Large corporates expect an annual hit to revenue of up to 25% as a result of workforce activism. In real terms this could mean costs equating to £177 million per year.
According to a new report, published by Herbert Smith Freehills, senior executives in some of the world's largest companies now believe workforce activism is one of the top three risks to their organisation's reputation. Called 'The Future of Work', the report is based on interviews undertaken with the C-suite, in companies reporting annual sales in excess of £250 million. The findings reveal that:
- more than 80% of companies expect to see a rise in workforce activism over the next 3 to 5 years
- 57% expect fears around automation replacing human workers to be a key trigger for activism, topping pay and benefits (47%) and environmental concerns (46%) as key drivers for employees wanting their voices to be heard
- activism is no longer limited to permanent employees, with respondents suggesting that agency and contract workers are increasingly confident about sharing their views – a development felt particularly in the real estate, pharmaceutical and healthcare sectors.
The findings underpinning Herbert Smith Freehills' report suggest that there is growing recognition in the Boardroom about the value of increasing dialogue with employees. A significant proportion (55%) name workforce issues as a significant risk to corporate reputation – a risk only exceeded by cyber threats (65%) and fears of a new global economic slowdown (62%).
"Increasingly, employees are becoming vocal on issues that go beyond their immediate personal concerns about pay and workplace culture. Our research suggests that they are willing to voice opinions internally and externally about topics ranging from strategic corporate decisions to ethical business conduct. Employers must balance the potential damage to reputation this creates with the reality of creating value for shareholders," says Emma Rohsler, partner in Herbert Smith Freehills' employment, pensions & incentives practice.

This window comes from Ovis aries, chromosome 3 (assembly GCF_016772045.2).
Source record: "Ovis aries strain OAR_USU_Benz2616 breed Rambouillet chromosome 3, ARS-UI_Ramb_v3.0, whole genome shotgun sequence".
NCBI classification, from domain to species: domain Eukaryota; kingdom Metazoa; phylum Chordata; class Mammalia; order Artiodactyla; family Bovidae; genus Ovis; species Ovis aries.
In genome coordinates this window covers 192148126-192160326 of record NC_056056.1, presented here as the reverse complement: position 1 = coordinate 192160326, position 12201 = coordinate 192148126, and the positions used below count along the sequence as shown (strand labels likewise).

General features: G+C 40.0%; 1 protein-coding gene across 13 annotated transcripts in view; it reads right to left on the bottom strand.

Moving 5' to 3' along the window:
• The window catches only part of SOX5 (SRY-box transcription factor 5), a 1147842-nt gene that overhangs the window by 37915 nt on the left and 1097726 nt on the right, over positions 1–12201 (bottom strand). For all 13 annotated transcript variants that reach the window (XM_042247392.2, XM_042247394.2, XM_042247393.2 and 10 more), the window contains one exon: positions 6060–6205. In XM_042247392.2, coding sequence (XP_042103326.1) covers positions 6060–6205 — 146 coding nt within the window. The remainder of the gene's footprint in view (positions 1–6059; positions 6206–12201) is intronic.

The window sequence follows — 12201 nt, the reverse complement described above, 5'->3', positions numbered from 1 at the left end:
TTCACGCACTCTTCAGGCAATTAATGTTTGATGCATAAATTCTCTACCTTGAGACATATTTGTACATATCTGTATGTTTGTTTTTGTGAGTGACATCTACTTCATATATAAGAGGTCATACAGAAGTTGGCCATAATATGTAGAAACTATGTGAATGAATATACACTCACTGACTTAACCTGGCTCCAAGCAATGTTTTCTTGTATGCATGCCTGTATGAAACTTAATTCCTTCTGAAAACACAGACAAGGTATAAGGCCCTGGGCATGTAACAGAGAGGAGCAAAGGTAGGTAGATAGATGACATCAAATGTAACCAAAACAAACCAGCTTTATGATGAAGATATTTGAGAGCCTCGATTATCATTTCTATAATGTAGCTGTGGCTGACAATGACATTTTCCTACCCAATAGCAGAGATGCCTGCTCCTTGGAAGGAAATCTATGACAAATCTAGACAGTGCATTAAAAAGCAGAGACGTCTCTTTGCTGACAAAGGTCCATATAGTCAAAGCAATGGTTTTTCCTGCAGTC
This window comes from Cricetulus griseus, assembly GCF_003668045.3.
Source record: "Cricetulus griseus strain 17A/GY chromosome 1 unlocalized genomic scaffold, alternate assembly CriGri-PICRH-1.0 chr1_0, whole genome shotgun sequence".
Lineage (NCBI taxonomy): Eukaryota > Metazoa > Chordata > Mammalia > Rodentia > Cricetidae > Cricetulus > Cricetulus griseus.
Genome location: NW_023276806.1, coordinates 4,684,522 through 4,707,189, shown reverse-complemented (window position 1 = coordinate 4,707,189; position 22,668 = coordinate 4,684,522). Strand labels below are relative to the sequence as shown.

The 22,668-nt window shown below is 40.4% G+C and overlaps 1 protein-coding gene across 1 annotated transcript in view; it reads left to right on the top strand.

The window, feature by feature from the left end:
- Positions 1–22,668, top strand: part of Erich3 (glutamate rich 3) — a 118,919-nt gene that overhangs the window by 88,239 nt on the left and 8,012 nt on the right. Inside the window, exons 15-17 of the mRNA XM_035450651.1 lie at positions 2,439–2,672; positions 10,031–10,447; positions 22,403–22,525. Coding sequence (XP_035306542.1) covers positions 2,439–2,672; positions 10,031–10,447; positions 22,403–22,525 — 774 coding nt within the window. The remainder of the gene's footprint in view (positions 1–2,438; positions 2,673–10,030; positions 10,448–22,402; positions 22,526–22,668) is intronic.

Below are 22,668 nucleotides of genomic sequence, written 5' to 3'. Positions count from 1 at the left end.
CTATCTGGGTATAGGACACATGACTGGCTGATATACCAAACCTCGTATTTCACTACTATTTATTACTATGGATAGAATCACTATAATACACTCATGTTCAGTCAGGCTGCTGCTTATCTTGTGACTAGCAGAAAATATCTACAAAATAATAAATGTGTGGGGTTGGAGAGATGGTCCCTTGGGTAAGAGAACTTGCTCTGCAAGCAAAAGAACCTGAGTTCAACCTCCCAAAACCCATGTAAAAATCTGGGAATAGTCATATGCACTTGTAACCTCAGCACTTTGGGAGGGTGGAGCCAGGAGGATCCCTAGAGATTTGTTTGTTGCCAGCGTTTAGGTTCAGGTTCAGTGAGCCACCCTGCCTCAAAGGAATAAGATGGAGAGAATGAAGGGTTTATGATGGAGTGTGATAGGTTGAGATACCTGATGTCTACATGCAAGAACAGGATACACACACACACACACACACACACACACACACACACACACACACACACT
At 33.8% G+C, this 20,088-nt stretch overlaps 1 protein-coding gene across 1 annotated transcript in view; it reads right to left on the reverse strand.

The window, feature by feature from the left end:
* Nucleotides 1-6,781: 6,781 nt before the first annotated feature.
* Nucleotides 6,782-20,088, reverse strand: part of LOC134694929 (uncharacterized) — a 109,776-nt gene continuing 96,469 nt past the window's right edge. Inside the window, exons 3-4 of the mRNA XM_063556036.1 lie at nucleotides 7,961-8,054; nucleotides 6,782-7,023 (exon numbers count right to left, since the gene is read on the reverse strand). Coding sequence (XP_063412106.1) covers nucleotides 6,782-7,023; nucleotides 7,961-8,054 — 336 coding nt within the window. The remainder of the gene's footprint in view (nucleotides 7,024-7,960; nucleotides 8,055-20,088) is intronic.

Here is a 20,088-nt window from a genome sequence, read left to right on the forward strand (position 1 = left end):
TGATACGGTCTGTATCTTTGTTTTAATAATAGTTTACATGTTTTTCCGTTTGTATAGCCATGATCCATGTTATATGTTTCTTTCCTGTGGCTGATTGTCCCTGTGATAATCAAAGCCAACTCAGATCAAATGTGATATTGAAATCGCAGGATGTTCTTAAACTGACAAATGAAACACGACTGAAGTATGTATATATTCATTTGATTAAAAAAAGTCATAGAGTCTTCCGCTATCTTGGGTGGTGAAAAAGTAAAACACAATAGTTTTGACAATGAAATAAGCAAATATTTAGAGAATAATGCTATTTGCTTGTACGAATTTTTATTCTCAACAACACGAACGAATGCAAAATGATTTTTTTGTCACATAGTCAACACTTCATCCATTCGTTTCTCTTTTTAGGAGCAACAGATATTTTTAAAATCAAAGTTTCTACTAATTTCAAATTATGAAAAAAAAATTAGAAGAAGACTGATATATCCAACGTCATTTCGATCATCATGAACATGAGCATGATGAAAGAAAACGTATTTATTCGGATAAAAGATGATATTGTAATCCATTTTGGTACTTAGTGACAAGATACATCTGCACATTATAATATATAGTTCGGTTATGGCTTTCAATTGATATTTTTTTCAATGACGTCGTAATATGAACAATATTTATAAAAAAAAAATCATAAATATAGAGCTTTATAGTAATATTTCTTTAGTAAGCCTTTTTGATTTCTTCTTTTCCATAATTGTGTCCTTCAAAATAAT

Although the research indicates that almost 80% have works councils or some form of board representation for employees, respondents expect growth in the use of alternative channels for employees raising their concerns. 94% expect an increase in the use of public social media channels and 77% say crowdfunded legal challenges will rise. Almost two-thirds (63%) suggest the use of digital petitions will increase over the next 5 years.
At the same time, 86% of those interviewed think they will receive more internal complaints from employees. Respondents focused on the use of intranets, anonymous hotlines and internal complaint procedures as key channels for workers to share their concerns.
"Digital technology provides an increasingly convenient way for employees to express their views as, where once there were several steps to take, concerns can be aired at the touch of a button. How they do this is up to individuals, but employers should adopt a transparent approach about the channels their employees are advised to use and the manner in which they use them. It's about having guidelines in place to create a forum for debate without simultaneously stifling it," adds Rohsler.
Employers also clearly understand the importance of engaging with their employees in a transparent manner. Only 7% of respondents said they choose not to engage with the 'employee voice', yet 48% will do so solely on external channels rather than internal forums, despite the greater reputational risk.
The report can be downloaded via www.hsf.com/futureofwork.